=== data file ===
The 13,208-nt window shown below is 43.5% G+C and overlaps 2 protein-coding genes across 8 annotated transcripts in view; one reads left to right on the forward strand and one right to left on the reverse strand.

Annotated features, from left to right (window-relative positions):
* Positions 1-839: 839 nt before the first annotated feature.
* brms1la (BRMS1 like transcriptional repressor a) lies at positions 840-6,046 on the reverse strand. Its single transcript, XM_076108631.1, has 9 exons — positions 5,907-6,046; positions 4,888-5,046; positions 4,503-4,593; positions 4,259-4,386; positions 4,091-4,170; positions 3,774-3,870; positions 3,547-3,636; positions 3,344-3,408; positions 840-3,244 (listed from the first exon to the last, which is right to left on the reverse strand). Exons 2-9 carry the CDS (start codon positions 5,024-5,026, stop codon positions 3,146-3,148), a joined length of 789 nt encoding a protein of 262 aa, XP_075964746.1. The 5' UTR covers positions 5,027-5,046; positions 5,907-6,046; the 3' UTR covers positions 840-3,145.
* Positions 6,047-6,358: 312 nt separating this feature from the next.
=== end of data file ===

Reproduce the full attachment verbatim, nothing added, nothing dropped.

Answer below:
The 13,208-nt window shown below is 43.5% G+C and overlaps 2 protein-coding genes across 8 annotated transcripts in view; one reads left to right on the forward strand and one right to left on the reverse strand.

Annotated features, from left to right (window-relative positions):
* Positions 1-839: 839 nt before the first annotated feature.
* brms1la (BRMS1 like transcriptional repressor a) lies at positions 840-6,046 on the reverse strand. Its single transcript, XM_076108631.1, has 9 exons — positions 5,907-6,046; positions 4,888-5,046; positions 4,503-4,593; positions 4,259-4,386; positions 4,091-4,170; positions 3,774-3,870; positions 3,547-3,636; positions 3,344-3,408; positions 840-3,244 (listed from the first exon to the last, which is right to left on the reverse strand). Exons 2-9 carry the CDS (start codon positions 5,024-5,026, stop codon positions 3,146-3,148), a joined length of 789 nt encoding a protein of 262 aa, XP_075964746.1. The 5' UTR covers positions 5,027-5,046; positions 5,907-6,046; the 3' UTR covers positions 840-3,145.
* Positions 6,047-6,358: 312 nt separating this feature from the next.